Bostelmann continued to paint after the expeditions ended, branching into other realms of the natural world. Her work continued to appear on the pages of National Geographic Magazine as well as many children's books.

Here, Bostelmann sits at her desk in Bermuda working on an illustration that will later be published in the National Geographic Magazine. Photo by John Tee-Van


By June 20, the bathysphere had made 15 descents including one to 1,426 below the surface, and three to 800 feet.

On the last dive of the year, Beebe describes seeing hundreds of parrotfish streaming to the depths of the ocean, while others sit vertically, waiting for wrasse to clean the debris after feeding on coral.

As Beebe sat next to Barton in the cramped sphere, he looked out into the dark ocean and reflected on the past days.

He wrote "Here, under a pressure which if loosened, in a fraction of a second would make amorphous tissue of our bodies, breathing our own homemade atmosphere, sending a few comforting words chasing up and down a string of hose, - here I was privileged to sit and try to crystallize what I observed through inadequate eyes and interpreted with a mind wholly unequal to the task. To the ever-recurring question 'How did it feel?' etc., I can only quote the words of Herbert Spencer, I felt like 'an infinitesimal atom floating in illimitable space.'"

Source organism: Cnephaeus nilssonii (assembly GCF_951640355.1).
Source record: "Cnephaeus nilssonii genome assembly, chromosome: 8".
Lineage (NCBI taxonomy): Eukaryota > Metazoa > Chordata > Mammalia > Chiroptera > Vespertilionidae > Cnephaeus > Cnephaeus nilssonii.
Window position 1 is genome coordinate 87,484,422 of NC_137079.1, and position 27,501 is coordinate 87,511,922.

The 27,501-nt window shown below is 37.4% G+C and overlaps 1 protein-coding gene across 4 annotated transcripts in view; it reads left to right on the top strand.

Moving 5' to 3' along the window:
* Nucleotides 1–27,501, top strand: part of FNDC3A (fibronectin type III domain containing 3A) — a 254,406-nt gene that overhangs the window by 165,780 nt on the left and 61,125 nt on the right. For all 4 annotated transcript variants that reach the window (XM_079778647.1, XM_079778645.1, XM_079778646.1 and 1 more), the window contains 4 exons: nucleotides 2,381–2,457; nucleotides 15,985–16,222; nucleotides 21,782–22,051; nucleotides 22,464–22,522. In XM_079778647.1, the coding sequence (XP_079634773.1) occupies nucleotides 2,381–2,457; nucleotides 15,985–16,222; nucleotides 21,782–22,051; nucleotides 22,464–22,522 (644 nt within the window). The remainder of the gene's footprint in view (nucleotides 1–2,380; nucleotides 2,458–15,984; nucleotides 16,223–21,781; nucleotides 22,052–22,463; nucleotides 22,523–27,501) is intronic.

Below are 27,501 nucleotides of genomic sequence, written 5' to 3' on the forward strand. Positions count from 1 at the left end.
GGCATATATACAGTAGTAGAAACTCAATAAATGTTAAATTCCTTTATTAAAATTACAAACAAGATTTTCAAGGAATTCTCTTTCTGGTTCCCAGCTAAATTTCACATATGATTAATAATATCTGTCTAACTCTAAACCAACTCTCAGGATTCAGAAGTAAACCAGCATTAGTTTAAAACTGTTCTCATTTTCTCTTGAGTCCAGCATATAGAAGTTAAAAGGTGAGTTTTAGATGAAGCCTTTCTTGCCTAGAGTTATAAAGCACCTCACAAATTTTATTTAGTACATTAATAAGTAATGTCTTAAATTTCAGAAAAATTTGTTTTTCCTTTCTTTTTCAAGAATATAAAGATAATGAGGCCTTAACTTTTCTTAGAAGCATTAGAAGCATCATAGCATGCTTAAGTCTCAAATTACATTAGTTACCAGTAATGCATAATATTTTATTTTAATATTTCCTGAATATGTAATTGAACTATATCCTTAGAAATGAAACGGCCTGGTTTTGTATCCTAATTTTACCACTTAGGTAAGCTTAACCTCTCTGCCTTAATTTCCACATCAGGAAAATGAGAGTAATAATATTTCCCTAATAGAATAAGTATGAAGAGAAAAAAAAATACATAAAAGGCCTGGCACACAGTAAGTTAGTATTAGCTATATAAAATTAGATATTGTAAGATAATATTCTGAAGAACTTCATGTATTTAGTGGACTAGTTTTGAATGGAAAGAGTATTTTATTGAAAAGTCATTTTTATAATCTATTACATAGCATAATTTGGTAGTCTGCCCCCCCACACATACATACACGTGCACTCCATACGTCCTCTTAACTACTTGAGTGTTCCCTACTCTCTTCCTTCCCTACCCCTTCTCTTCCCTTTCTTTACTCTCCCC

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Though led by men, the Bathysphere expedition would not have been the same without the support of the mostly female team.